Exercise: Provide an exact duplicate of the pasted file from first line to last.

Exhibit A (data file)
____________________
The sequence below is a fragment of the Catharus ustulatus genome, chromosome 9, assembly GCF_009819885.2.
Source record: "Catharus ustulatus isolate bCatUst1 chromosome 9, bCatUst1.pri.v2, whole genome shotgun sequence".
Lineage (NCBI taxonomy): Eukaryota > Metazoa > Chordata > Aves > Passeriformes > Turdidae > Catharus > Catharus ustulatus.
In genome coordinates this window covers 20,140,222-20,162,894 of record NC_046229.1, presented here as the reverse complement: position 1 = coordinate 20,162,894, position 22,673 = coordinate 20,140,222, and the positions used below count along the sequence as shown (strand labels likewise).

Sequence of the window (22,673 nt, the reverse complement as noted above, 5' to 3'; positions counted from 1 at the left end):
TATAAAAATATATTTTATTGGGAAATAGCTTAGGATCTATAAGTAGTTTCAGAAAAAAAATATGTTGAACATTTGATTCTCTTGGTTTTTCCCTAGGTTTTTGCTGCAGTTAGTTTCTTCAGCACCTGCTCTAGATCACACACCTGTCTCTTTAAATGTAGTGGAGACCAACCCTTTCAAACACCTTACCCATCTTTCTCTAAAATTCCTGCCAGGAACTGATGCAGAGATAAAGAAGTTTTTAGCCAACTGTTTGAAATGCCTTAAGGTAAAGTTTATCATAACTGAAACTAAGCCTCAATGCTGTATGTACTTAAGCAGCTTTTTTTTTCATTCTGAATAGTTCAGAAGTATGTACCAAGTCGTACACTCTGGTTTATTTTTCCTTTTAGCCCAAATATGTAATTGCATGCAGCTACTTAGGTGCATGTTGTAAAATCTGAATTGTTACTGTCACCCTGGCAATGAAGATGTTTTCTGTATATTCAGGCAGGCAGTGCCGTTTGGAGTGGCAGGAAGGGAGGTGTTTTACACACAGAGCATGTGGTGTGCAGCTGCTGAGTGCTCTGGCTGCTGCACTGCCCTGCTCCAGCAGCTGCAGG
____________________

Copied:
The sequence below is a fragment of the Catharus ustulatus genome, chromosome 9, assembly GCF_009819885.2.
Source record: "Catharus ustulatus isolate bCatUst1 chromosome 9, bCatUst1.pri.v2, whole genome shotgun sequence".
Lineage (NCBI taxonomy): Eukaryota > Metazoa > Chordata > Aves > Passeriformes > Turdidae > Catharus > Catharus ustulatus.
In genome coordinates this window covers 20,140,222-20,162,894 of record NC_046229.1, presented here as the reverse complement: position 1 = coordinate 20,162,894, position 22,673 = coordinate 20,140,222, and the positions used below count along the sequence as shown (strand labels likewise).

Sequence of the window (22,673 nt, the reverse complement as noted above, 5' to 3'; positions counted from 1 at the left end):
TATAAAAATATATTTTATTGGGAAATAGCTTAGGATCTATAAGTAGTTTCAGAAAAAAAATATGTTGAACATTTGATTCTCTTGGTTTTTCCCTAGGTTTTTGCTGCAGTTAGTTTCTTCAGCACCTGCTCTAGATCACACACCTGTCTCTTTAAATGTAGTGGAGACCAACCCTTTCAAACACCTTACCCATCTTTCTCTAAAATTCCTGCCAGGAACTGATGCAGAGATAAAGAAGTTTTTAGCCAACTGTTTGAAATGCCTTAAGGTAAAGTTTATCATAACTGAAACTAAGCCTCAATGCTGTATGTACTTAAGCAGCTTTTTTTTTCATTCTGAATAGTTCAGAAGTATGTACCAAGTCGTACACTCTGGTTTATTTTTCCTTTTAGCCCAAATATGTAATTGCATGCAGCTACTTAGGTGCATGTTGTAAAATCTGAATTGTTACTGTCACCCTGGCAATGAAGATGTTTTCTGTATATTCAGGCAGGCAGTGCCGTTTGGAGTGGCAGGAAGGGAGGTGTTTTACACACAGAGCATGTGGTGTGCAGCTGCTGAGTGCTCTGGCTGCTGCACTGCCCTGCTCCAGCAGCTGCAGG